Explain how public opinion/approval ratings shape both presidential and congressional agendas and policy plans. American Citizens express their opinions and convey their interests to decision makers, who ideally should consider such views when implementing policy. The news media, charged with informing citizens about the world around them, highlight events, issues, and concerns and often report public opinion about these concerns. From a calculated scientific related issue as for many others, opinion polls are a news staple. In their daily interactions, some citizens seek information and advice from others, while others attempt to persuade their friends and family to adopt particular views or vote for a specific candidate. Indeed, assessing public opinion on a particular issue and identifying the forces that shape such sentiment are critical in understanding society.
Table of Contents
Discussion 1 Importance of Public Opinion, Polls and Ratings 1 Public Opinion and American Foreign Policy 2
Works Cited 6
Impact of Public Opinion on Policy Making
In the United States, considerable emphasis is placed on gathering information about public opinion through surveys and interviews (Matthews, 113). In fact, we could rightly ask, “If leading means engaging in collaborative problem solving, why not just continually poll people about what they think?” While keeping a finger on the pulse of the public's opinion is a valuable source of information for leaders, public participation involves more than taking a poll (Matthews, 113).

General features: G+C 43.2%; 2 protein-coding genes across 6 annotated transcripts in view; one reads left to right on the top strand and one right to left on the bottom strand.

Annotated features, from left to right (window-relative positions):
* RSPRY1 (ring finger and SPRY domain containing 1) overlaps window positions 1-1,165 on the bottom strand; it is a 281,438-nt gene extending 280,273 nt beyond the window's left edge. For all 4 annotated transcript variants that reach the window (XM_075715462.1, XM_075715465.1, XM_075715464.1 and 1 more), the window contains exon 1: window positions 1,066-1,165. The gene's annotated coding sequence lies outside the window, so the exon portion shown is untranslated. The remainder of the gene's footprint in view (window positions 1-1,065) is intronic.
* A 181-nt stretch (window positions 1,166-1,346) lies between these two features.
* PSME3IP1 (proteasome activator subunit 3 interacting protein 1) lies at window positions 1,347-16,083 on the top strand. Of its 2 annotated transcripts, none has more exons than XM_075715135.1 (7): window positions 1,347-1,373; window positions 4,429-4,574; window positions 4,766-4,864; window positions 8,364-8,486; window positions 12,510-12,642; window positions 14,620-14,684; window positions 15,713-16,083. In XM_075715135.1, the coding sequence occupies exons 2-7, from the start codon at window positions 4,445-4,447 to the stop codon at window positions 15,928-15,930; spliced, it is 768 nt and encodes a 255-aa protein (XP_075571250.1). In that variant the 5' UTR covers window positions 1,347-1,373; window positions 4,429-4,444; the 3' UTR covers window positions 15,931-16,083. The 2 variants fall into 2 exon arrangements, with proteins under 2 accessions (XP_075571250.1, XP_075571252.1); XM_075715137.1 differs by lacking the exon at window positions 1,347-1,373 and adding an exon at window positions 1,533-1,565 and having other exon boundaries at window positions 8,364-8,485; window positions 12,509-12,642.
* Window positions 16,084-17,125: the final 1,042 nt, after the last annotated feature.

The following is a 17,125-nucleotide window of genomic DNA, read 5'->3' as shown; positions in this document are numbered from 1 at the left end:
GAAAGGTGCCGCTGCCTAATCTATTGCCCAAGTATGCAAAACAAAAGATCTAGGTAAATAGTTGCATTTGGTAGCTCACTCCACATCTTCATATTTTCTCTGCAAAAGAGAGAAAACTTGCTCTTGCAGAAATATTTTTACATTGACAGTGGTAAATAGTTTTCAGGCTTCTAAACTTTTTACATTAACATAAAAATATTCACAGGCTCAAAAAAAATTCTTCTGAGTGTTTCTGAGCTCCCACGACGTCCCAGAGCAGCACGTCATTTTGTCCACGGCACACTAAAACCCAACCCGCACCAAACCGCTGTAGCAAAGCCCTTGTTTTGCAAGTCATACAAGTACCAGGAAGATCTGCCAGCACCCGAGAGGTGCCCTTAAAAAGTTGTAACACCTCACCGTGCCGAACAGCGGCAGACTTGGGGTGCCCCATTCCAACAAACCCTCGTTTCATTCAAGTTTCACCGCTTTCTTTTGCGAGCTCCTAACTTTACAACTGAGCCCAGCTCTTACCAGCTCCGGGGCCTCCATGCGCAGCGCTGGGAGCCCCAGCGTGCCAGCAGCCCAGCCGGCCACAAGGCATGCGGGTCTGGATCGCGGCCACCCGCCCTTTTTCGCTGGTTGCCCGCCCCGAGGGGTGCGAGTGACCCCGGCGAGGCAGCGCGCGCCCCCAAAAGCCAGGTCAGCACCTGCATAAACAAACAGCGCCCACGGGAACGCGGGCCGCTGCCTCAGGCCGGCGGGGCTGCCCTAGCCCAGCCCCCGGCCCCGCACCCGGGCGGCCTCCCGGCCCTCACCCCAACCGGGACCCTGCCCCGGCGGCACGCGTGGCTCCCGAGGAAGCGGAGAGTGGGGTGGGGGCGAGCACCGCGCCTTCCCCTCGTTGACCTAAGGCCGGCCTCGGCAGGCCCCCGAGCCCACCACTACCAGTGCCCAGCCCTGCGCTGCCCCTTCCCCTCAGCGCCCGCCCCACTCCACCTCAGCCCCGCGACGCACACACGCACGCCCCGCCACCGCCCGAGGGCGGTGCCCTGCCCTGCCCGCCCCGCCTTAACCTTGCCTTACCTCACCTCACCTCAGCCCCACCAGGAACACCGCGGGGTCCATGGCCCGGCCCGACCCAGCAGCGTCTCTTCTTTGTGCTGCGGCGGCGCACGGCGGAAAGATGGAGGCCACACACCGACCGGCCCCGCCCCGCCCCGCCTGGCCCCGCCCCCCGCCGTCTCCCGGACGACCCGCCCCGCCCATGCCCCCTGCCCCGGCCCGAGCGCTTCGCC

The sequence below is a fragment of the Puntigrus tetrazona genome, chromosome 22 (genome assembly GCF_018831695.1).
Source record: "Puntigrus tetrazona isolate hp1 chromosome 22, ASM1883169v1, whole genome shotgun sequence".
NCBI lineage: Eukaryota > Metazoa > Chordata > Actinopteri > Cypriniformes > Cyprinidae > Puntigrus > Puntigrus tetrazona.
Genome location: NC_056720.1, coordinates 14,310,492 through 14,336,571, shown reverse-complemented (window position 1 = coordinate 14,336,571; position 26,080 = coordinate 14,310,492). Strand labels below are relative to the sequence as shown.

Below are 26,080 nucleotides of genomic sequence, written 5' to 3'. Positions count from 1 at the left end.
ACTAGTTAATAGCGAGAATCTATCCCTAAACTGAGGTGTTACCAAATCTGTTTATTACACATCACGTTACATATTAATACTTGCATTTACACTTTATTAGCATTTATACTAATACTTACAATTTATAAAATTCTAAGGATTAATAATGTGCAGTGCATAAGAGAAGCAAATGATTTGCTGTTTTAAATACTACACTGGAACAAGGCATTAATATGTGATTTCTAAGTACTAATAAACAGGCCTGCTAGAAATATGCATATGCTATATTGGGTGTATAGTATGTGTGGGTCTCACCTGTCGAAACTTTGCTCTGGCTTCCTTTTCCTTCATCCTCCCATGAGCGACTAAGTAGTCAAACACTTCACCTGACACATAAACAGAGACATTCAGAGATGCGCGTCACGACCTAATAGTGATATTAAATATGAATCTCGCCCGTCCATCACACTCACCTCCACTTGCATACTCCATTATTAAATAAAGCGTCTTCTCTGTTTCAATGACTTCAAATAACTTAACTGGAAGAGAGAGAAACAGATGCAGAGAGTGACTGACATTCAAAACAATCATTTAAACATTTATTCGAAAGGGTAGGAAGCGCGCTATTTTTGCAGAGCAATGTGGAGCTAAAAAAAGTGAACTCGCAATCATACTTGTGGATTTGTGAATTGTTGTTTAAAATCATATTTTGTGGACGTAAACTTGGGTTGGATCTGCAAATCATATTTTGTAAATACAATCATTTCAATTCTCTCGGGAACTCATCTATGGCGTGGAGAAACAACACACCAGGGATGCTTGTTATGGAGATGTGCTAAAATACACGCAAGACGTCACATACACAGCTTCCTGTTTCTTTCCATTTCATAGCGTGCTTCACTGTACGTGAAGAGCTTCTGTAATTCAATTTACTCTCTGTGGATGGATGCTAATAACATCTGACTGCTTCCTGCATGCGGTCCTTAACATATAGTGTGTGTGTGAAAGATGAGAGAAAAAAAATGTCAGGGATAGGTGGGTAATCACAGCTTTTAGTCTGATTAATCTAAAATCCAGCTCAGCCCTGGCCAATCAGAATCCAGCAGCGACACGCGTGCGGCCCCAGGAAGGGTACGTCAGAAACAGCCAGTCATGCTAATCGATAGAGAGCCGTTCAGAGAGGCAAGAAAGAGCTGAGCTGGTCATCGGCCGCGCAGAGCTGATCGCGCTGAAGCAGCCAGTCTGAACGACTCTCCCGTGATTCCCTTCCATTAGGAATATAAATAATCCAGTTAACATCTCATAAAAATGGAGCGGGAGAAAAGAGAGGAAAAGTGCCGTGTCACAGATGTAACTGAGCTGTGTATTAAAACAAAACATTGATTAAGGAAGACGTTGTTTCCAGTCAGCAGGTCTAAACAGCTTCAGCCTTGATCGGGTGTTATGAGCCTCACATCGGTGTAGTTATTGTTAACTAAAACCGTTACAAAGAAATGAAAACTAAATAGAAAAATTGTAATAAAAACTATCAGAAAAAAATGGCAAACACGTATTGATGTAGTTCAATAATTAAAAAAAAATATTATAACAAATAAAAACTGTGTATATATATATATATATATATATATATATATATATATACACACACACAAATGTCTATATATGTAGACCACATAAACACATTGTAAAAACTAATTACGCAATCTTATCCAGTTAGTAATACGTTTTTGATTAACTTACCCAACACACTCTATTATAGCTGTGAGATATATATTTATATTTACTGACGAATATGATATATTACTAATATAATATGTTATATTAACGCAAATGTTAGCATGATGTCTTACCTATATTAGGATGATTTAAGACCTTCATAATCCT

Modern public opinion polling emerged during the 19th century to predict the outcome of American presidential elections (Holsti, 439). In today's political environment, public opinion polls usually take the form of quantitative surveys designed to gauge the views of citizens toward candidates or issues. In opinion polls, a carefully drawn sample of citizens is interviewed or asked to reply to a questionnaire (either online or over the phone) with the intention of using responses as the basis for making generalizations about the entire population (Holsti, 439).
Importance of Public Opinion, Polls and Ratings
The results of the poll are often reported as the percentage of people selecting particular responses for each question in the survey (Holsti, 439). Candidates, political analysts, and the media are interested in the results of these polls so they can tell the story of changing public attitudes or can gauge what people think about important policy issues. While polls have effectively been used to predict the outcomes of presidential elections, it is far more complex to use them to gauge people's attitudes on social, political, and economic issues. This section will describe the complex the nature of public opinion polling (Holsti, 439). Some public opinion polls are more scientific than others. Unscientific opinion polls include straw polls that attempt to gauge public opinion by asking the same question of a large number of people but that do not use a random or representative sample of the population. A common type of straw poll is a Web survey (Holsti, 439). Web surveys are straw polls since the results represent the views of whomever may chose to participate in the poll rather than a carefully chosen sample. Push polls are a more manipulative form of unscientific polling. Push polls deliberately feed respondents misleading information to manipulate public opinion on a candidate or issue (Holsti, 439). In contrast to unscientific polling, more scientific polls use validly worded questions and a sufficiently large sample drawn using carefully developed protocols. The goal of scientific survey research is to be able to make claims representative of the population as a whole.
Public Opinion and American Foreign